Boats good, swimsuits bad

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Okay, so even if the weather permits it, we can’t be nude all the time.

Out at the boat ramp, for example, it is customary to wear swimsuits and/or T-shirts. There’s no practical reason to do so, it’s just what everyone expects, so we play along.

Once clear of the launch ramp, though, it’s perfectly OK to do the logical thing and just get rid of the swimwear. The Kingston area has many, many spots where you can drop anchor, strip off, and alternate between baking in the sun and cooling off in the lake for the better part of an afternoon.
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The debate over whether or not PFDs count as clothing is ongoing. They are, of course, required on this particular powerboat while we’re underway. Safety first!

Very few of the anchorages around here are busy enough for anyone to see whether you’re dressed or nude. In any case, our experience suggests that it’s highly unlikely that anyone will care. This is Canada, after all. We’re pretty easy-going.

Boating is perhaps one of the best ways to experience naturism. There’s virtually complete privacy out on the water, despite being completely out in the open. You have the sun, the breeze, the wonderful sounds of the water and the gentle rolling motion of the boat at anchor. Sail or power, it’s your choice – we’re into both, depending on wind, weather and which boats are available.

An awful lot of people have told me, over the years, that they like the idea of learning how to run a boat, of getting out there on the water, but they feel it’s just too expensive – fuel, repairs, insurance, marina fees, plus the boat itself. This need not be the case!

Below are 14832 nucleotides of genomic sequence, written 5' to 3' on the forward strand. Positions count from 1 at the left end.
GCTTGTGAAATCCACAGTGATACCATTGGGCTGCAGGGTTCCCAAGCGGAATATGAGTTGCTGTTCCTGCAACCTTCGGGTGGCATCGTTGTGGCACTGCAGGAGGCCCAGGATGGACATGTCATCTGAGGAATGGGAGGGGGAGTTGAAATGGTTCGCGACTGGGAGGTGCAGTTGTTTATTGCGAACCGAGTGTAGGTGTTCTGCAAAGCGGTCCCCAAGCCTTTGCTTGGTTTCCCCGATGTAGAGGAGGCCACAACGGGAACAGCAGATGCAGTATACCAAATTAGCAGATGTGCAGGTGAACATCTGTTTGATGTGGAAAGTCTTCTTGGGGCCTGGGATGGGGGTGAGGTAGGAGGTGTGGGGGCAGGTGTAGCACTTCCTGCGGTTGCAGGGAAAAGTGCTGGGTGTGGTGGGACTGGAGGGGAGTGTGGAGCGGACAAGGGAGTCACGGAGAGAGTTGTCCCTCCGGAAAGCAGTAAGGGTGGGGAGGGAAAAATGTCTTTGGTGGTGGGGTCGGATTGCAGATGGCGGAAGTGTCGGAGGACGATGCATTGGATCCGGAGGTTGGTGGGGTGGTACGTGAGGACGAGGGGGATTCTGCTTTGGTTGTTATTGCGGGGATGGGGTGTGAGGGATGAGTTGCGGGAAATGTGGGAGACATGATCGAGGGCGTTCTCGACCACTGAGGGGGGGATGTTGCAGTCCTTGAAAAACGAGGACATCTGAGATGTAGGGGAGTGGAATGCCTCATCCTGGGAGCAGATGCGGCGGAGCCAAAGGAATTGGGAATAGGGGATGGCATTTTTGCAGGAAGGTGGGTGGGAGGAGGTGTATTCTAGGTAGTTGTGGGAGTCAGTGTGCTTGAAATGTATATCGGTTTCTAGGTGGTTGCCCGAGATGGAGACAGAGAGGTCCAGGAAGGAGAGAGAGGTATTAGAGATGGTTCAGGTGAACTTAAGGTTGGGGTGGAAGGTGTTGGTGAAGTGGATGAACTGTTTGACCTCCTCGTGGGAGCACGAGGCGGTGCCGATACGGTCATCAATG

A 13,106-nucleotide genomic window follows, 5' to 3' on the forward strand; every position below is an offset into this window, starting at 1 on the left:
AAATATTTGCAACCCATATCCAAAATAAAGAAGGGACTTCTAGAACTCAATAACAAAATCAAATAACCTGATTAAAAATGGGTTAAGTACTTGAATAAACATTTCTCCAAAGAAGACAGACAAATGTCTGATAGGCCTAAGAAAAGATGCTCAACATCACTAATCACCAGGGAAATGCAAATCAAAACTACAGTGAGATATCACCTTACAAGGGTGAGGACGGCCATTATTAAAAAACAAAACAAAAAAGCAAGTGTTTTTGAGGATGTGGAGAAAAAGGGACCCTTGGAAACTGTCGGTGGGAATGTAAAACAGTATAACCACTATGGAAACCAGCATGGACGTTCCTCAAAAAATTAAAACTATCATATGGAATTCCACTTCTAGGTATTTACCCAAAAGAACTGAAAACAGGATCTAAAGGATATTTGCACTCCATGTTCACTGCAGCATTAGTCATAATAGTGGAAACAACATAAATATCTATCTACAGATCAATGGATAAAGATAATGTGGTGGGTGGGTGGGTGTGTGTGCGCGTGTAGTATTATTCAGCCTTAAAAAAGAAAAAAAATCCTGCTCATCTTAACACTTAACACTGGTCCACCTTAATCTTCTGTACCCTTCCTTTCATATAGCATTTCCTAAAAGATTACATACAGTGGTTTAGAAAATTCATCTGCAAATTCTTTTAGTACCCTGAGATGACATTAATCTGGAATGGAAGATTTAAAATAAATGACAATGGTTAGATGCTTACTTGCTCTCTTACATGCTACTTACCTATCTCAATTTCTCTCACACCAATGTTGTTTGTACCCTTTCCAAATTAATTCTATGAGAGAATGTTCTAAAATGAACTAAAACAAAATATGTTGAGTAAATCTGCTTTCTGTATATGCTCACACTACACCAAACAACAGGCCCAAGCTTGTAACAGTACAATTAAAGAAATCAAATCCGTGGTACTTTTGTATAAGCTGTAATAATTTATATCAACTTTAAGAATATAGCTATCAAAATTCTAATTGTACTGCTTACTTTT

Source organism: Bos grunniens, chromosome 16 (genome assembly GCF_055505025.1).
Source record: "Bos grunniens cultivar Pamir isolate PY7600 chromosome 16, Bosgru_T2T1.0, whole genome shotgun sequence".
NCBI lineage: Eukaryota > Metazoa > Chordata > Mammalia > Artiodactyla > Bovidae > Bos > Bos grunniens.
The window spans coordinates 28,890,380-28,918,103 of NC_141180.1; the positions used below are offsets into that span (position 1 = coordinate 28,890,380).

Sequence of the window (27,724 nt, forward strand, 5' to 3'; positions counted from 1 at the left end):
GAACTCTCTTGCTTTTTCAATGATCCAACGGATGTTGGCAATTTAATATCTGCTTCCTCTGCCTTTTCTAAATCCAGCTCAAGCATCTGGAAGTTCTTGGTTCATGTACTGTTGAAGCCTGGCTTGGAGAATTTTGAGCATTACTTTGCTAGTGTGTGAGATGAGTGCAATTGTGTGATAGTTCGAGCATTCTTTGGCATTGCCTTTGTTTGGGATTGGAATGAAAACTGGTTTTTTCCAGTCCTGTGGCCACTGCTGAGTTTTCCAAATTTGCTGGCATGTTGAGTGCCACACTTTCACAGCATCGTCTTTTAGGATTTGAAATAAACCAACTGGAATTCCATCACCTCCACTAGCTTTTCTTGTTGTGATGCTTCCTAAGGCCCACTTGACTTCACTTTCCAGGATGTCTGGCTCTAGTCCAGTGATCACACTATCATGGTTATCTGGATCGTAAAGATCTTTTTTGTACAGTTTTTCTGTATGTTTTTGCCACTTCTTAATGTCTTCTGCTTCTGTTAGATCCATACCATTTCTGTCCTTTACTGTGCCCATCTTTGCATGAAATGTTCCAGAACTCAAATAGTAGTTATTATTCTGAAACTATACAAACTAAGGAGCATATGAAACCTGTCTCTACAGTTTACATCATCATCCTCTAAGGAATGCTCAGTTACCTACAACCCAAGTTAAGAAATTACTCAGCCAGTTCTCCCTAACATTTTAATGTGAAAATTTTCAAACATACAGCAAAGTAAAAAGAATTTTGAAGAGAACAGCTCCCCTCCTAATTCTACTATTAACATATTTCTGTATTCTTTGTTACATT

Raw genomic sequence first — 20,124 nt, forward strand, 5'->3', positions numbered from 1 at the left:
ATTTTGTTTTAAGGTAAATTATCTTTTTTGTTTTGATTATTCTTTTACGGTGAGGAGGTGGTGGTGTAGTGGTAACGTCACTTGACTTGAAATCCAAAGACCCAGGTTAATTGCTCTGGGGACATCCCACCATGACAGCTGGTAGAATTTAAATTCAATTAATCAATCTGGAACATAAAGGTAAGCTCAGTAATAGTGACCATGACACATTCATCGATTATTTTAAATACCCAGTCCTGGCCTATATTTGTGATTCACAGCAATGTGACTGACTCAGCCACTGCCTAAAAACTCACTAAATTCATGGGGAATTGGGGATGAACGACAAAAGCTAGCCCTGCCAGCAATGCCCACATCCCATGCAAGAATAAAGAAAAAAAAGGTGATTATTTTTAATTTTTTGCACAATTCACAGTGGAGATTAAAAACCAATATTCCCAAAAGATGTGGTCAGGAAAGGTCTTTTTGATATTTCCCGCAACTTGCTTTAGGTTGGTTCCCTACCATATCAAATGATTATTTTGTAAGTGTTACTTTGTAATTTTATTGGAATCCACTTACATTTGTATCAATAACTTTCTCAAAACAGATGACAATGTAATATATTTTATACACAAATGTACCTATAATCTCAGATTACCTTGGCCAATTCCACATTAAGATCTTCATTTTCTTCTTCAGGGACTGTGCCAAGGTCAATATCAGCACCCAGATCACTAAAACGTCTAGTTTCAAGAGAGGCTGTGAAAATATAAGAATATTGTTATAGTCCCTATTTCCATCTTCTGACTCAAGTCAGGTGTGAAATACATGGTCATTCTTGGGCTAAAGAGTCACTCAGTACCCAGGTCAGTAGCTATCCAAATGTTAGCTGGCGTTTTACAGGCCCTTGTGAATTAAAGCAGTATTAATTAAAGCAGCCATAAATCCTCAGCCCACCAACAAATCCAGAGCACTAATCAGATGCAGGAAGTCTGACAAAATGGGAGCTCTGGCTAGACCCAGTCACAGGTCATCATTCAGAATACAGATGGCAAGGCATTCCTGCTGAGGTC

$1000 will get you a decent, used two- or three-person 14-foot sailboat. $2500 to $4000 scores you a perfectly serviceable 14-foot aluminum powerboat with a trailer and 10 to 20 hp engine, just the ticket for a small family or two couples to get to the best skinny-dipping spots. You won’t be taking it across Lake Ontario, but hundreds of inland lakes are now within your reach. The cost of ownership of such a boat? Less than $500 a year, if you learn how to do basic maintenance yourself. Share the boat among a few friends and it could very well amount to little more than pocket change.

If that’s still too steep, just pop over to Kingston’s Ahoy Rentals (or your local equivalent) and take your choice of canoes, kayaks or small sailboats out for a while, complete with a friendly instructor if you want one for your first trip. The Power & Sail Squadron will be happy to teach you the necessary safety and navigation knowledge over the winter.

Canadians are winterizing our small-craft fleets now, so there are some serious bargains to be had at the moment if you want to get out on the water next summer and can spare a bit of garage space in the meantime.

We’ll see you on the lakes just as soon as everything thaws out. And don’t forget to skip those swimsuits!

Posted by Matt of KFFBS

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